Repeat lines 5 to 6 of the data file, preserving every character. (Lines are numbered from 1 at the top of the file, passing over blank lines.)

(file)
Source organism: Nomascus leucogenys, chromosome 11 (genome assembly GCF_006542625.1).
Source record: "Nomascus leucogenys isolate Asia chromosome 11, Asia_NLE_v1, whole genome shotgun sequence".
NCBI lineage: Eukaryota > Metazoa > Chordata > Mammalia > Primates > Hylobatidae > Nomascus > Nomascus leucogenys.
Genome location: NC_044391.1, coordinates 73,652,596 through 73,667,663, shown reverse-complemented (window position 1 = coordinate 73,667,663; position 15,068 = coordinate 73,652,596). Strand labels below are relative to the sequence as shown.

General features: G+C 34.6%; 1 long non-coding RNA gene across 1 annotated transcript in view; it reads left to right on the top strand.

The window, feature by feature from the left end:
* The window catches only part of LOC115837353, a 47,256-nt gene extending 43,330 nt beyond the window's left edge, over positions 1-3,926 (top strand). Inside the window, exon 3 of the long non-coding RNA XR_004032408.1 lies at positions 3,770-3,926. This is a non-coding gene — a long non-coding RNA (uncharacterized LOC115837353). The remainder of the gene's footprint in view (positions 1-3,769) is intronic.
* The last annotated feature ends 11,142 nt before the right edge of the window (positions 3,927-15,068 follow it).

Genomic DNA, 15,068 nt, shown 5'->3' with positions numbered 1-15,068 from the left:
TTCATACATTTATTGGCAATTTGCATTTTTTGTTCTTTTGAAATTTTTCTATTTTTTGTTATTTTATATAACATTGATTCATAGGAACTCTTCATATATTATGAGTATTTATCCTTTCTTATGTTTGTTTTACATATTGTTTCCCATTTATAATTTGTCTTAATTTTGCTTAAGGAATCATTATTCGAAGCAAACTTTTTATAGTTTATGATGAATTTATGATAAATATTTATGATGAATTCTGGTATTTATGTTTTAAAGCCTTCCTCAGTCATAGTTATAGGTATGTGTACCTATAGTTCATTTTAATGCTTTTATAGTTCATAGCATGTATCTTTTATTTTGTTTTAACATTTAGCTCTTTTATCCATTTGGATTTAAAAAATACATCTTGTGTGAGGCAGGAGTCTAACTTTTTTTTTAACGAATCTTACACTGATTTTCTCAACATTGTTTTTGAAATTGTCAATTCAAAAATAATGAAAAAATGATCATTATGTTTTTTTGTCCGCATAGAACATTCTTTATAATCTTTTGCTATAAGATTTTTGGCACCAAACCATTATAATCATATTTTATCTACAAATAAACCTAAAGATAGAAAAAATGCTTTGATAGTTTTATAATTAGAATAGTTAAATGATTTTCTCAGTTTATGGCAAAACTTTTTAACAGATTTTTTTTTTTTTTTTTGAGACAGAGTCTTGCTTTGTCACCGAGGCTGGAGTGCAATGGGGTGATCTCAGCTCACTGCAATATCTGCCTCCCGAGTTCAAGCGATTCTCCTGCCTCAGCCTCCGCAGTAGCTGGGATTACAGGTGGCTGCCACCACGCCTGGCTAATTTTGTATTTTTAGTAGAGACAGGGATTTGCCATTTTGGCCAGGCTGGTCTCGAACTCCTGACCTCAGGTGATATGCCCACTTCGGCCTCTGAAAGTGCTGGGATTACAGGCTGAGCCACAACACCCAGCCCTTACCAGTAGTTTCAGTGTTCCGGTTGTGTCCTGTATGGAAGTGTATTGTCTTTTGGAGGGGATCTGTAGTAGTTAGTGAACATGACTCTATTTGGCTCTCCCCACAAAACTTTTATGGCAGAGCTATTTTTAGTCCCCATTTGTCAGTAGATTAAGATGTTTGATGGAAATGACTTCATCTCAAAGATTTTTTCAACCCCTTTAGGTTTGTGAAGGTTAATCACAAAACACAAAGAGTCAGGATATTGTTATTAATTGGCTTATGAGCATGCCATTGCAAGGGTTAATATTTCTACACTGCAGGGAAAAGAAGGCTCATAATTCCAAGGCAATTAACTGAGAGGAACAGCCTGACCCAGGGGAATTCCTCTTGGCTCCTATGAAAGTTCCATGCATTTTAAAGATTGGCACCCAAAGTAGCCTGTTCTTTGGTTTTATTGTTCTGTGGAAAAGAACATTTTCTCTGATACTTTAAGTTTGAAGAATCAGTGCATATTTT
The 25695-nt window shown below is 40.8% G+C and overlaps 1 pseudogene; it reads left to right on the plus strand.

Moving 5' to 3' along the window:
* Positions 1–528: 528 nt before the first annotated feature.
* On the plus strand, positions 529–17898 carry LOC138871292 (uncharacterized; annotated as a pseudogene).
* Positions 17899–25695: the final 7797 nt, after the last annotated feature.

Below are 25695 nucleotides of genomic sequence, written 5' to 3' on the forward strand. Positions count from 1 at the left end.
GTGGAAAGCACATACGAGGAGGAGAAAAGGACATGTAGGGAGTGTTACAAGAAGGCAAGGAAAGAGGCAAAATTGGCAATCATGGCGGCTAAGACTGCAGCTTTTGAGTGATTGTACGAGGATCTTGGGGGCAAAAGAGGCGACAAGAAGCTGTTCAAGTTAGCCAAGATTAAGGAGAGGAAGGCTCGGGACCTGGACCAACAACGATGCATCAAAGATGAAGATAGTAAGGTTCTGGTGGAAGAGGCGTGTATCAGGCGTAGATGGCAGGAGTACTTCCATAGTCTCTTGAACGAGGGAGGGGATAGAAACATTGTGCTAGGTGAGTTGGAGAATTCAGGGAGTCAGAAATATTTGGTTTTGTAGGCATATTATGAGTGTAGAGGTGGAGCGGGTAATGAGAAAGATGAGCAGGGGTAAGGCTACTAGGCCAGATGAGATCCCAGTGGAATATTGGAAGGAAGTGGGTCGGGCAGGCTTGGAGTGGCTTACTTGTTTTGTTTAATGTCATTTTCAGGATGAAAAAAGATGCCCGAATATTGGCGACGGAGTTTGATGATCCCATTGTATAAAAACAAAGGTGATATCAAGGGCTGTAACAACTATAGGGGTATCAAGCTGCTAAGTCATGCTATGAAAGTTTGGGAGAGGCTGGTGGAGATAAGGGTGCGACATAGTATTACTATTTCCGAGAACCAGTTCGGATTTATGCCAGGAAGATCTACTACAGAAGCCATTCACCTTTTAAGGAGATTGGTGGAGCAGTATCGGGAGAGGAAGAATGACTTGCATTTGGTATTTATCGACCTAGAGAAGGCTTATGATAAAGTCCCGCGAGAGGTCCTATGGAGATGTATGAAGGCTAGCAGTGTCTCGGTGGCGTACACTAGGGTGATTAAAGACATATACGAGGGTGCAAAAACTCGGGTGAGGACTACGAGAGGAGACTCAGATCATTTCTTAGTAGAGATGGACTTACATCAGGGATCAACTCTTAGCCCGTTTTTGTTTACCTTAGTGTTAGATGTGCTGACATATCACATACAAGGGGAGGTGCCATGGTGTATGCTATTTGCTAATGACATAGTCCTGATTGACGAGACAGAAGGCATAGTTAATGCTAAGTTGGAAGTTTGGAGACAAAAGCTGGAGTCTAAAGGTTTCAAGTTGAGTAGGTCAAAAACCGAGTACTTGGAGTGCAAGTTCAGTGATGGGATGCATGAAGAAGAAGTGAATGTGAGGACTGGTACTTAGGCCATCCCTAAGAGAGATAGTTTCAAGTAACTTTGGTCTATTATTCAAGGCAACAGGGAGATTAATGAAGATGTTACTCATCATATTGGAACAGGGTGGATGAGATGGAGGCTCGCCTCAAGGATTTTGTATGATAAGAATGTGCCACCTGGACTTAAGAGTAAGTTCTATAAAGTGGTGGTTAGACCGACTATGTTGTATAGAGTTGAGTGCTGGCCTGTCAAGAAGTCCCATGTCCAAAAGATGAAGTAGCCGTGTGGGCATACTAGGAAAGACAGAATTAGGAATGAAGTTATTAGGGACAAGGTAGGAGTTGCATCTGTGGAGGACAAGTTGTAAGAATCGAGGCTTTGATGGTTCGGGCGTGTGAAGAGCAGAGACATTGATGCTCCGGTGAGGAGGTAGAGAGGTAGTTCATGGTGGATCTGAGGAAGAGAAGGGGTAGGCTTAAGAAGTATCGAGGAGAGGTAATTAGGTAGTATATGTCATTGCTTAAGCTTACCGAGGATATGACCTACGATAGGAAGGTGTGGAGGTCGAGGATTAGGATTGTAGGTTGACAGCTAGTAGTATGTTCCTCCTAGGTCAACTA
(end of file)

General features: G+C 34.6%; 1 long non-coding RNA gene across 1 annotated transcript in view; it reads left to right on the top strand.

The window, feature by feature from the left end: